5. It Means you are Unprepared for why you are here. If you are coming late for service you are probably not in any kind of spiritual condition to worship God, serve your church, or hear the message. If you wonder why the music isn’t touching you, why the sermon seems hard to follow, why the people seem distant, and why you aren’t growing in God (“being fed”)… it’s probably because you are not prepared to be at church. You are tired, distracted, complacent, disengaged, not serving, and unprepared. Sunday morning starts on Saturday night.
Honestly, it’s really not that hard to get up a little earlier, show up 10 minutes before service, greet people, come into the sanctuary and ask God to prepare your heart for what He wants to do to you today. Try it and see if it changes how you view God, your faith, and your fellow believers.
This one couldn’t wait until “Link Friday”! I just stumbled across a great post by 4given2serve who put together a list of what he calls “The 25 Most Influential Preachers of the Pastor 25 Years“. I’m not going to criticize his list, nor do I want you to. I’m also not going to try to argue with any of these men. Just go and check out this awesome set of preachers and teachers, and then sign up to their blogs, newsletters, podcasts and whatever else you can find.
* Note: I realize how ironic it is to link to a page focused on popular individuals who stand alone on a stage declaring truth when today is “Fellowship Wednesday”. I’ll try to do better.
This is the first of some week-long experiments where we take something ordinary and see if we can use it to Worship God, grow as Disciples, encourage Fellowship, and practice Outreach. And the first thing that springs to mind is the writer’s best friend — coffee.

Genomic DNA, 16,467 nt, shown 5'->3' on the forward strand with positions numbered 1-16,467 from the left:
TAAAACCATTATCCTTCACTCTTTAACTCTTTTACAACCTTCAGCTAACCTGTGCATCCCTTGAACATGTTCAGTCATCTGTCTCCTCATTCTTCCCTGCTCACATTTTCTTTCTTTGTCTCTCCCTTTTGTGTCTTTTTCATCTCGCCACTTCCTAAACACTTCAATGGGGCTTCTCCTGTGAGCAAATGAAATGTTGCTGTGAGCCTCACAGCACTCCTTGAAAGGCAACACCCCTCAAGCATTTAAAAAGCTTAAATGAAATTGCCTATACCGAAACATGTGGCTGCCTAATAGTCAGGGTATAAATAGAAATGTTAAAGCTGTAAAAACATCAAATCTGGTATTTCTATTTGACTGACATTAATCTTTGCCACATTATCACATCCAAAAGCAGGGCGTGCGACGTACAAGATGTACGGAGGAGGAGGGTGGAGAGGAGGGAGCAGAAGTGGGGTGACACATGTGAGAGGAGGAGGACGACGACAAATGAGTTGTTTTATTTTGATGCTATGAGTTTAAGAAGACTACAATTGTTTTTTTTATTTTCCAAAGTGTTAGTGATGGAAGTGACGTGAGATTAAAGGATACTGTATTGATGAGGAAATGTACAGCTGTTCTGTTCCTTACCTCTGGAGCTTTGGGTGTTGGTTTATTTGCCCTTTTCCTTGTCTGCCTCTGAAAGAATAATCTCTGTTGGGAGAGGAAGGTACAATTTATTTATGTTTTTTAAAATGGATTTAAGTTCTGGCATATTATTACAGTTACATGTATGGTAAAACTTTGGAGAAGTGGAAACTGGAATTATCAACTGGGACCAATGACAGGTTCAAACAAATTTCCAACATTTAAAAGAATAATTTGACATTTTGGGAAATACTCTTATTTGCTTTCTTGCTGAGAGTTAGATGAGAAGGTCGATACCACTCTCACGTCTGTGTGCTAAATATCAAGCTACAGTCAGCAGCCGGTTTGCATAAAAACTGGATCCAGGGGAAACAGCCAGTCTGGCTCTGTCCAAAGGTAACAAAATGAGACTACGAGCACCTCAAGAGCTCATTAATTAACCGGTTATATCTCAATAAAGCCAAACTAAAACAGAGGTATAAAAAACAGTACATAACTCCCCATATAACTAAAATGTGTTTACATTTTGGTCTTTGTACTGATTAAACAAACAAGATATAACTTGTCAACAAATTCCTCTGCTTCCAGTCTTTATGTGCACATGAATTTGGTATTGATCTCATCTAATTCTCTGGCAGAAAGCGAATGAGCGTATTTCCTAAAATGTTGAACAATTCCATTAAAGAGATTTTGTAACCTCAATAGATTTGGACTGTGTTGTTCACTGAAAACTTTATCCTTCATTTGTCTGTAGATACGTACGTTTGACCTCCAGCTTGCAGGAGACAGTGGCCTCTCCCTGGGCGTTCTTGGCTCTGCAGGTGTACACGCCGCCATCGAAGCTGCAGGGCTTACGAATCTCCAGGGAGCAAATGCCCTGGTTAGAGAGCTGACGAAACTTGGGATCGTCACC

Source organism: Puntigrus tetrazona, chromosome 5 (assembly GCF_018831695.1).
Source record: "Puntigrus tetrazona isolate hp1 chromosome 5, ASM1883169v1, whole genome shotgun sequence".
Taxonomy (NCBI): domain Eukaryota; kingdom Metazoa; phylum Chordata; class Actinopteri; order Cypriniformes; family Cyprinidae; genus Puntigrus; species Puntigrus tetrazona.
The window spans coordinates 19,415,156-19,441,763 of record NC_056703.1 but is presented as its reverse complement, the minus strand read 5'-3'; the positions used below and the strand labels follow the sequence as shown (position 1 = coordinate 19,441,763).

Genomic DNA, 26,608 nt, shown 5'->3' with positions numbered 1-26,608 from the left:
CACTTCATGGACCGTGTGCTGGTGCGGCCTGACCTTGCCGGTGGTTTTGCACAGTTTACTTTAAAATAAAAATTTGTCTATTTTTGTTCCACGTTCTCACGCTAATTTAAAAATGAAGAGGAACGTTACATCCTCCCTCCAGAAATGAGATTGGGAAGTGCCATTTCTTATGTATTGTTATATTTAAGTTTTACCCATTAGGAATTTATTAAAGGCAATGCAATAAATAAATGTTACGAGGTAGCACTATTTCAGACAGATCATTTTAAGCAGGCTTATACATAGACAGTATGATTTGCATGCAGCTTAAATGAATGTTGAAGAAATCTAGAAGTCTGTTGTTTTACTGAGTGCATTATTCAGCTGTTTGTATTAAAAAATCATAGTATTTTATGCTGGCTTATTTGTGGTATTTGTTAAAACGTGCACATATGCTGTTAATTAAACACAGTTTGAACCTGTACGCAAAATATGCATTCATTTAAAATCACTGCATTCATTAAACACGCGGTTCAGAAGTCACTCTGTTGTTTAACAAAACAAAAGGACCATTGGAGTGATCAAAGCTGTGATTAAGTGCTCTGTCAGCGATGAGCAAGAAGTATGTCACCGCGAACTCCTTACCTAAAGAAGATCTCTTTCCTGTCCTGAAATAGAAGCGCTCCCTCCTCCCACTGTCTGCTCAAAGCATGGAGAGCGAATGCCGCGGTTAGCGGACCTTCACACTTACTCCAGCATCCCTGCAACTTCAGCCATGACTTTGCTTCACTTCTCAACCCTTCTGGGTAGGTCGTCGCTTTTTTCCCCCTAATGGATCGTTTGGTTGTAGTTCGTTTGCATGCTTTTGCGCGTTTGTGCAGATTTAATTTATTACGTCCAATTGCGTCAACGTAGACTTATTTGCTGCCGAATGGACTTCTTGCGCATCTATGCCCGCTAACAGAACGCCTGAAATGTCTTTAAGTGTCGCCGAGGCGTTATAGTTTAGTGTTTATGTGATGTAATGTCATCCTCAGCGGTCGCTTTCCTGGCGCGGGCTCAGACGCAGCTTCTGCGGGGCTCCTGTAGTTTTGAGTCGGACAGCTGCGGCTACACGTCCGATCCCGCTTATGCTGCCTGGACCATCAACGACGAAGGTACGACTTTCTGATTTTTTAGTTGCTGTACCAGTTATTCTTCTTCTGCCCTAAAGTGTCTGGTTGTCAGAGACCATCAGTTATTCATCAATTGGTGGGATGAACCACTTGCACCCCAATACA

Did you know:
- Coffee was discovered by an Ethiopian goat herder who noticed his herd acted pretty excited after eating a certain kind of berries.
- Coffee beans aren’t beans at all, but are the seeds inside a kind of cherry.
One of the main focuses of this blog is to grow a passion towards making your relationship with God a part of every moment of your life. That’s why I started “Project: Always & Everything”,“an every growing list of unique, interesting, exciting and challenging ways that we can meet God in our daily lives and practice keeping Him Always involved with Everything we do.”
So in keeping with that idea, I want to brainstorm a bit about coffee and worship.
For some, drinking coffee is an act of worship — not one focused on God, but in fact worshipping the ever-so-delectable-bean itself. Think about it. Worship is to give honour, reverence, regard, homage and sacrifice to someone or something regarded as sacred. Now run your attitude for coffee through that matrix.
- If you don’t have coffee for a few days, how do you feel?
- Do you pursue coffee as a necessary part of your day?
- How much time, effort, energy and money to you sacrifice for coffee?
- How do you celebrate coffee in your life? Do you have a sanctified chalice (special mug)? Do you have any consecrated garments to celebrate your object of worship (any clothes with coffee on them)?
- When you wake up in the morning to the smell of freshly brewed coffee, filled with longing and desire to roll that first, hot, delicious, sip across your lips and past your long waiting taste buds — is it an act of emotional worship?
- Is coffee the first thought on your mind in the morning, and your source of energy and inspiration throughout the day?
- Is your coffee an idol?
Worship With Coffee